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Hertz to restate results for 2011-2013; shares skid

People walk by a Hertz rental car office in San Francisco, California.
Julie Jacobson
People walk by a Hertz rental car office in San Francisco, California.

Car rental company Hertz Global Holdings said it would restate or correct financial results for the past three years to fix accounting errors originating in 2011, sending its shares down as much as 12 percent on Friday.

First-quarter results are likely to be below market estimates due to costs related to the accounting review, the company said in a regulatory filing that disclosed further accounting issues at the No. 2 U.S. car rental firm.

Read MoreHertz to spin off equipment rental business for $2.5 billion

Hertz, which replaced its chief financial officer in December, was scheduled to report results on May 7, but delayed the announcement saying more work was required. The company did not say on Friday when it would release its results.

Hertz's shareholders include Larry Robbins' Glenview Capital Management and Daniel Loeb's Third Point Capital.

Third Point had a stake of about 1.3 percent in Hertz as of March 31, while Glenview had about 3 percent.

Hertz said in May that it had identified errors relating to prior periods that could require it to restate 2011 results.

Read MoreRenting a car? GM recalls may affect you, too

The company had said then that the restatement would likely reduce its 2011 net income by as much as about $10 million, to $174 million.

Hertz's accounting problems come at a time when the car rental industry is picking up as business and leisure travel increases along with an improving economy in the United States.

However, Hertz has not been able to benefit, partly due to higher expenses. The company's net earnings fell 13 percent in the fourth quarter ended Dec. 31.

Read More Loeb takes out new position in Hertz, sources say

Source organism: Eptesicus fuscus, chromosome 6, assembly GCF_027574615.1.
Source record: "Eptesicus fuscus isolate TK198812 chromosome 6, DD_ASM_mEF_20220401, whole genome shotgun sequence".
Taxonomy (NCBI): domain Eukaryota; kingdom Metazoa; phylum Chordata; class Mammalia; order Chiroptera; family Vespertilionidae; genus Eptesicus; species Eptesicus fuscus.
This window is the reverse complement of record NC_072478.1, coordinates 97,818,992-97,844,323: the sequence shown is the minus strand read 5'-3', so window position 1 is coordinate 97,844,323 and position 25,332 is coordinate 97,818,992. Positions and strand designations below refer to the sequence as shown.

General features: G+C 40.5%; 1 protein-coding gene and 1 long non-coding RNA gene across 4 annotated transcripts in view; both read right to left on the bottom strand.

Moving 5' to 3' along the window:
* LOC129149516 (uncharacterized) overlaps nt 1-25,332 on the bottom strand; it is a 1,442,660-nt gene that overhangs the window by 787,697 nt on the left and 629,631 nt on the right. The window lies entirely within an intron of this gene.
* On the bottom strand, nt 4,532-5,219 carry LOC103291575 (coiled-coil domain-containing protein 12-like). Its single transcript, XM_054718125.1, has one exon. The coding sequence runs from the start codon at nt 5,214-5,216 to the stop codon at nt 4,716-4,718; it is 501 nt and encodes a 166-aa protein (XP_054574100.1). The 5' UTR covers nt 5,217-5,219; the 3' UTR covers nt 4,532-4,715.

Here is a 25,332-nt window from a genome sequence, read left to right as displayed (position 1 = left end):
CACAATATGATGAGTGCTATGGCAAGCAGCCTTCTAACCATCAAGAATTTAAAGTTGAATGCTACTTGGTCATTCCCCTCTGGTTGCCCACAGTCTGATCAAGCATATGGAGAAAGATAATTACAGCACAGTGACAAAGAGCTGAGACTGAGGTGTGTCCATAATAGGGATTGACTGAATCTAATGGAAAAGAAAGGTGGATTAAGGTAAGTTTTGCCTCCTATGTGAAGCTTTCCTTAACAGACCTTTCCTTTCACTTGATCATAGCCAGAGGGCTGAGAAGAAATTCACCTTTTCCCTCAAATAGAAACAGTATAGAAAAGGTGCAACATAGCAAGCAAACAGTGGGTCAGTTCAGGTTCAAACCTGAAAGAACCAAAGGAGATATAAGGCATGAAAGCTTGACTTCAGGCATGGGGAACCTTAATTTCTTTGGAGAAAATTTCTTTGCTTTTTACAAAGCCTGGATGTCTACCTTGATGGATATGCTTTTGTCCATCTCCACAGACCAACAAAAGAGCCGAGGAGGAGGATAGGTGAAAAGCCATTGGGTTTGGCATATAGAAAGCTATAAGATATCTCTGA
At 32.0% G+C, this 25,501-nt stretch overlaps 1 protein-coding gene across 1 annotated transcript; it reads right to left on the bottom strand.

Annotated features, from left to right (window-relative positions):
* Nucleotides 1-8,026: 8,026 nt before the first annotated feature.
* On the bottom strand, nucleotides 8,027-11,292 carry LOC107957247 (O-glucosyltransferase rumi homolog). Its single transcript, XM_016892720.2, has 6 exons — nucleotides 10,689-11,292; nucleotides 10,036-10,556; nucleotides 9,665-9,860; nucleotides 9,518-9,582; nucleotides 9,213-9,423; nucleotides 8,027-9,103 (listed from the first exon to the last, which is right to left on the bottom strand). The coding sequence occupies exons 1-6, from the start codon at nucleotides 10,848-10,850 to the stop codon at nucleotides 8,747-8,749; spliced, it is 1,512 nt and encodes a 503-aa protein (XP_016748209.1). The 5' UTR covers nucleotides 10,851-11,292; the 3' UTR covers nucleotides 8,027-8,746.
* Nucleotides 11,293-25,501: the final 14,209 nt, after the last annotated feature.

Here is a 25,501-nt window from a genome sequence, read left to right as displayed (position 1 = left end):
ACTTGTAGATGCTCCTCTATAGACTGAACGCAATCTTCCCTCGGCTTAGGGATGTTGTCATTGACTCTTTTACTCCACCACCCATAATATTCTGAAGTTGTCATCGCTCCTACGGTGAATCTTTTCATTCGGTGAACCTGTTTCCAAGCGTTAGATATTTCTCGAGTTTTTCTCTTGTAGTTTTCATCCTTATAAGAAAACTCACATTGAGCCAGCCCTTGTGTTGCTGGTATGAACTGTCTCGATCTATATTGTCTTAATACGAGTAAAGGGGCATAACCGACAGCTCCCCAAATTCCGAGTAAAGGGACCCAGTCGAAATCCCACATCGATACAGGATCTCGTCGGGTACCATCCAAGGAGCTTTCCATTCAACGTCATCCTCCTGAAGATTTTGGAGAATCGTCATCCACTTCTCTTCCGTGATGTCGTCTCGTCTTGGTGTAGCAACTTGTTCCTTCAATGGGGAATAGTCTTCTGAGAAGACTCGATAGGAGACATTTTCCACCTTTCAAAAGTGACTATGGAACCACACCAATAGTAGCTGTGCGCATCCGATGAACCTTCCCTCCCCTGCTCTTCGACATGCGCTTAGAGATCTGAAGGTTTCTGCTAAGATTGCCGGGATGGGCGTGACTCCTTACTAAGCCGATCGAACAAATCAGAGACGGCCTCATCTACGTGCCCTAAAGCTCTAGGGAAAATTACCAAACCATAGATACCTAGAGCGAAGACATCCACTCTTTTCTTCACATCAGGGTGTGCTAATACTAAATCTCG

Hertz said in March that during the quarter, it had identified errors totaling $46.3 million in prior periods.

The company, under pressure from investors to focus on car rentals, said in March that it would spin off its equipment rental business, raising $2.5 billion to reduce debt and fund a $1 billion share buyback.

Hertz operates in a consolidated market, along with Avis Budget and privately held Enterprise, which together control about 90 percent of the U.S. car rental market.

Hertz said on Friday its audit committee had concluded that financial statements for 2011 should no longer be relied upon and that adjustments might be needed for 2012 and 2013 results.

The company said the errors included the treatment of capitalization and depreciation for some non-fleet assets, renter obligations for damaged vehicles and restoration obligations at the end of leases.

Read More Hertz to spin off equipment rental business for $2.5 billion

Hertz's accountant is PricewaterhouseCoopers.

The company's U.S. rental car revenue per day fell 1.6 percent in the first quarter ended March 31, hurt by excess fleet and a late Easter holiday. Easter fell on April 20 this year, while it fell on March 31 in 2013.

Hertz shares were down more than 9 percent in late morning trading on the New York Stock Exchange. (Click here for the latest quote.)

By Reuters

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